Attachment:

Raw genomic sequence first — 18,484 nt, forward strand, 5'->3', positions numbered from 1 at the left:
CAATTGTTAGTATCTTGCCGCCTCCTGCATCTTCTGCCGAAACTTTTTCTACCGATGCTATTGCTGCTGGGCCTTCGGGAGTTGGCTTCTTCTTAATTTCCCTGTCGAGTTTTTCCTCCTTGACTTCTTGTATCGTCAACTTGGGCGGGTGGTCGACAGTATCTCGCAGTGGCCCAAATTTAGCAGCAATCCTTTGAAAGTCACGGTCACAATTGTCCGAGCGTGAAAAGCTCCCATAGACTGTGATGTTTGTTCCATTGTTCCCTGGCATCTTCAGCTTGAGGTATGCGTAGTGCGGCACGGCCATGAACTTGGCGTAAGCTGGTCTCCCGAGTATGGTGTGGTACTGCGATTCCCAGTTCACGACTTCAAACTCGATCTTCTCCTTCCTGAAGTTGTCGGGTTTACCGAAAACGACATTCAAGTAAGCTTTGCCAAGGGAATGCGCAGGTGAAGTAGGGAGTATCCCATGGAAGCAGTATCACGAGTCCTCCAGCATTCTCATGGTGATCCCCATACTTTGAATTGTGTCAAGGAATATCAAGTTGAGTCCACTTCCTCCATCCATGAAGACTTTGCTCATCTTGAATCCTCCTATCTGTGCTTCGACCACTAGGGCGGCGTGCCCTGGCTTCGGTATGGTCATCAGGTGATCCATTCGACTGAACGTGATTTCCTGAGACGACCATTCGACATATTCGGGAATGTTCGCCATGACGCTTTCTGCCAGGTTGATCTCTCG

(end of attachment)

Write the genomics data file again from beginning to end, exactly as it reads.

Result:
Raw genomic sequence first — 18,484 nt, forward strand, 5'->3', positions numbered from 1 at the left:
CAATTGTTAGTATCTTGCCGCCTCCTGCATCTTCTGCCGAAACTTTTTCTACCGATGCTATTGCTGCTGGGCCTTCGGGAGTTGGCTTCTTCTTAATTTCCCTGTCGAGTTTTTCCTCCTTGACTTCTTGTATCGTCAACTTGGGCGGGTGGTCGACAGTATCTCGCAGTGGCCCAAATTTAGCAGCAATCCTTTGAAAGTCACGGTCACAATTGTCCGAGCGTGAAAAGCTCCCATAGACTGTGATGTTTGTTCCATTGTTCCCTGGCATCTTCAGCTTGAGGTATGCGTAGTGCGGCACGGCCATGAACTTGGCGTAAGCTGGTCTCCCGAGTATGGTGTGGTACTGCGATTCCCAGTTCACGACTTCAAACTCGATCTTCTCCTTCCTGAAGTTGTCGGGTTTACCGAAAACGACATTCAAGTAAGCTTTGCCAAGGGAATGCGCAGGTGAAGTAGGGAGTATCCCATGGAAGCAGTATCACGAGTCCTCCAGCATTCTCATGGTGATCCCCATACTTTGAATTGTGTCAAGGAATATCAAGTTGAGTCCACTTCCTCCATCCATGAAGACTTTGCTCATCTTGAATCCTCCTATCTGTGCTTCGACCACTAGGGCGGCGTGCCCTGGCTTCGGTATGGTCATCAGGTGATCCATTCGACTGAACGTGATTTCCTGAGACGACCATTCGACATATTCGGGAATGTTCGCCATGACGCTTTCTGCCAGGTTGATCTCTCG